This study has several limitations. First, we presented participants with hypothetical scenarios that may not reflect decisions in more naturalized circumstances. However, responses to hypothetical scenarios have a high level of concordance with actual behavior.44 Second, we were not able to test an exhaustive list of attributes describing different data use scenarios. For example, we may have found differences by sensitivity of health information if we explored a broader range of examples with potentially greater (eg, diagnosis of human immunodeficiency virus infection) or lesser (eg, height) sensitivity. It is also possible that respondents think differently about the sensitivity and risks associated with genetic information compared with those associated with other health information considered sensitive. Third, our respondents may not be fully representative of the US population of the 3 racial and ethnic groups we sampled, and there may be important differences between those broad racial or ethnic categories that our study could not uncover. In addition, there may be differences in attitudes between those who are willing to participate in a survey research panel and those who are not.

This study also has strengths. In particular, we used conjoint analysis in a carefully controlled experimental design enabling participants to reveal their preferences rather than merely express them in response to static questions, which might otherwise be subject to attribution bias or social desirability bias. Revealed responses provide a more naturalized context, even when presented in hypothetical settings. Indeed, the experimental design of our survey gives us greater confidence that the effects we observe within the sample are due to true effects of the conjoint attributes rather than other unobserved factors.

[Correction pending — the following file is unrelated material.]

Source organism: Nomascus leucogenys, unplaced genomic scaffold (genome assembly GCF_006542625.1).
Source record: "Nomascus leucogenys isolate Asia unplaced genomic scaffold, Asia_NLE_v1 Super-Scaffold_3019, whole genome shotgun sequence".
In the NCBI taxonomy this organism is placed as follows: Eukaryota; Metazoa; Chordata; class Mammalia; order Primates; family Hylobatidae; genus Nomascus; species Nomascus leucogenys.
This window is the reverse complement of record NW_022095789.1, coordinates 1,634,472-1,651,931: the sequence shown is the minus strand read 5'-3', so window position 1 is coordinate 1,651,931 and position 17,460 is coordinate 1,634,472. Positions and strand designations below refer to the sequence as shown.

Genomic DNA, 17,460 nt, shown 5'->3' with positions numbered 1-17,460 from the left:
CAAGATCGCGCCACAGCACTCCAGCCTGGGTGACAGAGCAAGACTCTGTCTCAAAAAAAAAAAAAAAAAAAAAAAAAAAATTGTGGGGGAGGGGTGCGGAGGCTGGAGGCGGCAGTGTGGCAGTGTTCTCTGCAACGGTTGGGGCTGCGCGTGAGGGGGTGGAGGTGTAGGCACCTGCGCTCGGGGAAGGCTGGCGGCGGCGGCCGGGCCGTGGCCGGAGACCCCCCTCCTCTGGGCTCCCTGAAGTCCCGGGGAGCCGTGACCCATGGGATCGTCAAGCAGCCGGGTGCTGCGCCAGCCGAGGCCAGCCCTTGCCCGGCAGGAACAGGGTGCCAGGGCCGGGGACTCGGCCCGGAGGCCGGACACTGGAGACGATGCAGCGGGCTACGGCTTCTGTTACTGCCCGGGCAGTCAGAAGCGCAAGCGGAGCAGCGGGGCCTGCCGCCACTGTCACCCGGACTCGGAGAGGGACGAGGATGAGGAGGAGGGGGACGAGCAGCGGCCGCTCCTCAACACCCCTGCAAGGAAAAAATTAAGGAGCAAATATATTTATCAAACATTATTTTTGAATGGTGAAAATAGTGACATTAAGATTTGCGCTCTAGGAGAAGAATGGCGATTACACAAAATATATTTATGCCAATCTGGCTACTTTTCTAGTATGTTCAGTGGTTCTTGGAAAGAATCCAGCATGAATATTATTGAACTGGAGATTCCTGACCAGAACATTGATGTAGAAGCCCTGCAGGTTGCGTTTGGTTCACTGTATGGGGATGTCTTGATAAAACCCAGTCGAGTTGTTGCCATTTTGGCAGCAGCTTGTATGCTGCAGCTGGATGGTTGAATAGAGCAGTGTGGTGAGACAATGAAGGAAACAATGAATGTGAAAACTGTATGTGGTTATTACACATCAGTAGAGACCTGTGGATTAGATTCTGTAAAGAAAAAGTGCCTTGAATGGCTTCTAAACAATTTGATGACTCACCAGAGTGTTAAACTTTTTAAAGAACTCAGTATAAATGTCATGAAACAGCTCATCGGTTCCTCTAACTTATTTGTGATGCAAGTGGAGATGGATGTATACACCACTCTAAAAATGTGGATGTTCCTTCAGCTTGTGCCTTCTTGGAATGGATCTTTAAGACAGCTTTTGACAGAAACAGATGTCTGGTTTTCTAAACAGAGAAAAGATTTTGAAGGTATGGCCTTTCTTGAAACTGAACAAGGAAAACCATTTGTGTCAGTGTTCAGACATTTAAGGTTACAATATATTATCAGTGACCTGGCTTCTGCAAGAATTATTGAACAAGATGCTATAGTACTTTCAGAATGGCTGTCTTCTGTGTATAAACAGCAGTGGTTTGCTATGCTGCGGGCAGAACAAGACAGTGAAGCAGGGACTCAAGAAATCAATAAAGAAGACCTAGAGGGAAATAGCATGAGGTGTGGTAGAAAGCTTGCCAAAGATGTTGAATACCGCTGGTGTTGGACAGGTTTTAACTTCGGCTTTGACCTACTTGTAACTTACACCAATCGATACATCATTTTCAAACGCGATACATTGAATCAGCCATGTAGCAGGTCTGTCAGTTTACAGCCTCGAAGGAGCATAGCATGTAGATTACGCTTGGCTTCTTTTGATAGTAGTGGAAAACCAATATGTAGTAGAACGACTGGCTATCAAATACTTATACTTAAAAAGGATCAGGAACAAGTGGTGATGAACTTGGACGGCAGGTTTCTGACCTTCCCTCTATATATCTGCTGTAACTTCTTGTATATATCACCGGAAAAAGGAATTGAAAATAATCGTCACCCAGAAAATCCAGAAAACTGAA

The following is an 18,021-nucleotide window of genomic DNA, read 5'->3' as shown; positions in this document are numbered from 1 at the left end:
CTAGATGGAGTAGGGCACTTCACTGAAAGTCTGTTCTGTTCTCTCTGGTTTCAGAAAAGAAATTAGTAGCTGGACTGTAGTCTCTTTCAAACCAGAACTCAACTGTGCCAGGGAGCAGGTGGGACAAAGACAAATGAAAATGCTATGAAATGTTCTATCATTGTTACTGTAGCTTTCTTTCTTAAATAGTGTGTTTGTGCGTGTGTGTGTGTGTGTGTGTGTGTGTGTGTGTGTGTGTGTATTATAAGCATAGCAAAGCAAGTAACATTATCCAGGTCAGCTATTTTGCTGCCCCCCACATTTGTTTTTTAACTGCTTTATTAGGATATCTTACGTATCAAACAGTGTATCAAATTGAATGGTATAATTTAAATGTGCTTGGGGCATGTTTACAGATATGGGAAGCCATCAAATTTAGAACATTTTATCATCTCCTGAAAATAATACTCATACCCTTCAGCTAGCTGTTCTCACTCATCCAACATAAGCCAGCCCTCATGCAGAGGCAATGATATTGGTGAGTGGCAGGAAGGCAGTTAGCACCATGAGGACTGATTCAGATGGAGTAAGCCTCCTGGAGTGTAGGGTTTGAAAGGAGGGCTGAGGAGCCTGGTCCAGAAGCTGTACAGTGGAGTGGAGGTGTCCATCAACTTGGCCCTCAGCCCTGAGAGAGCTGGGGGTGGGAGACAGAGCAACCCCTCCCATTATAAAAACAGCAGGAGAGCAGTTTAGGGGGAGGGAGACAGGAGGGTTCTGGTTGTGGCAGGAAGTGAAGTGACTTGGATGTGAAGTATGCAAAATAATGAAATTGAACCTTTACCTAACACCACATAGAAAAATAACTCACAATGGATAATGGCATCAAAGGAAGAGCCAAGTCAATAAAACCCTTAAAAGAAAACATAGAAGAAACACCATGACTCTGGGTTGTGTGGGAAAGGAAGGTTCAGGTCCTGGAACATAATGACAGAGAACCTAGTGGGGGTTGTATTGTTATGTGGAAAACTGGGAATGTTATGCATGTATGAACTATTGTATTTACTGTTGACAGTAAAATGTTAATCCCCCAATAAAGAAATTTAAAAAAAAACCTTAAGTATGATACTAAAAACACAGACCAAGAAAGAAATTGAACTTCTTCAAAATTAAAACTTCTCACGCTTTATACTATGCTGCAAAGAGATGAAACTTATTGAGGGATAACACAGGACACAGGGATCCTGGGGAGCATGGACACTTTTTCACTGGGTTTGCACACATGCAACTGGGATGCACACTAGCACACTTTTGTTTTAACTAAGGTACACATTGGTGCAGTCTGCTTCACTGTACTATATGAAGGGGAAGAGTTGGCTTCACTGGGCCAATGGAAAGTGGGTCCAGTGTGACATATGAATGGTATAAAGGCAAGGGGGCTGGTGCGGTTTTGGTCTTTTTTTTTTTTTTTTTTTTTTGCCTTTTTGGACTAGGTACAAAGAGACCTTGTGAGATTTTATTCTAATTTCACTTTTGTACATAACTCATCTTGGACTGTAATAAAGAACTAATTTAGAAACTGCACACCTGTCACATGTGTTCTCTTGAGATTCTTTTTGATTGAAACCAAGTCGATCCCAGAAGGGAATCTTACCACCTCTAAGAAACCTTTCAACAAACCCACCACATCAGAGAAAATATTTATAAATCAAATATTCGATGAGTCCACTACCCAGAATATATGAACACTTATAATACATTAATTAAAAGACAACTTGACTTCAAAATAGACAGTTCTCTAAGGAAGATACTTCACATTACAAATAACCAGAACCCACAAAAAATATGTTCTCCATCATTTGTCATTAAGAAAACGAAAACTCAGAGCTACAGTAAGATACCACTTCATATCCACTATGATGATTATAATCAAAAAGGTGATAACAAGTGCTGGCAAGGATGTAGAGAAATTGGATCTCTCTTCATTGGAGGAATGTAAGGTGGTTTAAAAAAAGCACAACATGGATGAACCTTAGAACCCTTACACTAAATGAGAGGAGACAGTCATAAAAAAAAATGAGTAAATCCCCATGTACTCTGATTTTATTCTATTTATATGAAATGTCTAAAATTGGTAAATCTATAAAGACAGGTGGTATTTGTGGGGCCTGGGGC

Most policy discussions about secondary uses of health information focus on whether data are identifiable or not. If it is deidentified, much of its value can be lost. If it is identifiable, restrictive privacy regulations sometimes limit the potential applications of those data toward social good. Although discussions about data identification are important, our study suggests that populations care about the purpose for data use, so these considerations might be elevated in decisions about personal health data sharing. As the use of health information technology expands, so will the potential value of the health information generated for uses beyond personal medical care. In addition, as more health information is generated outside traditional medical encounters (eg, patient health records), so too will the pressure to define acceptable uses. Our research can help inform these future debates as well as those focused on protecting human subjects, such as proposed changes to the Common Rule governing such protections.5 Our findings also suggest that organizations and institutions within the health care delivery system are the most trusted stewards of health information and should play an instrumental role in efforts to extend the uses of population-level health information.

Corresponding Author: David Grande, MD, MPA, Division of General Internal Medicine, Department of Medicine, University of Pennsylvania Perelman School of Medicine, 3641 Locust Walk, Colonial Penn Center 407, Philadelphia, PA 19014 (dgrande@wharton.upenn.edu)

Accepted for Publication: May 28, 2013.

Published Online: August 19, 2013. doi:10.1001/jamainternmed.2013.9166.

Author Contributions:Study concept and design: Grande, Mitra, Shah, Asch.

Acquisition of data: Grande, Asch.

Analysis and interpretation of data: Grande, Mitra, Wan, Asch.

Drafting of the manuscript: Grande, Mitra.

Critical revision of the manuscript for important intellectual content: All authors.

Statistical analysis: Grande, Mitra, Wan.

Obtained funding: Grande, Mitra.

Administrative, technical, and material support: Grande.

Study supervision: Mitra.

Conflicts of Interest Disclosures: None reported.

Funding/Support: This research was supported by grant 5R21HG006047-02 from the National Human Genome Research Institute.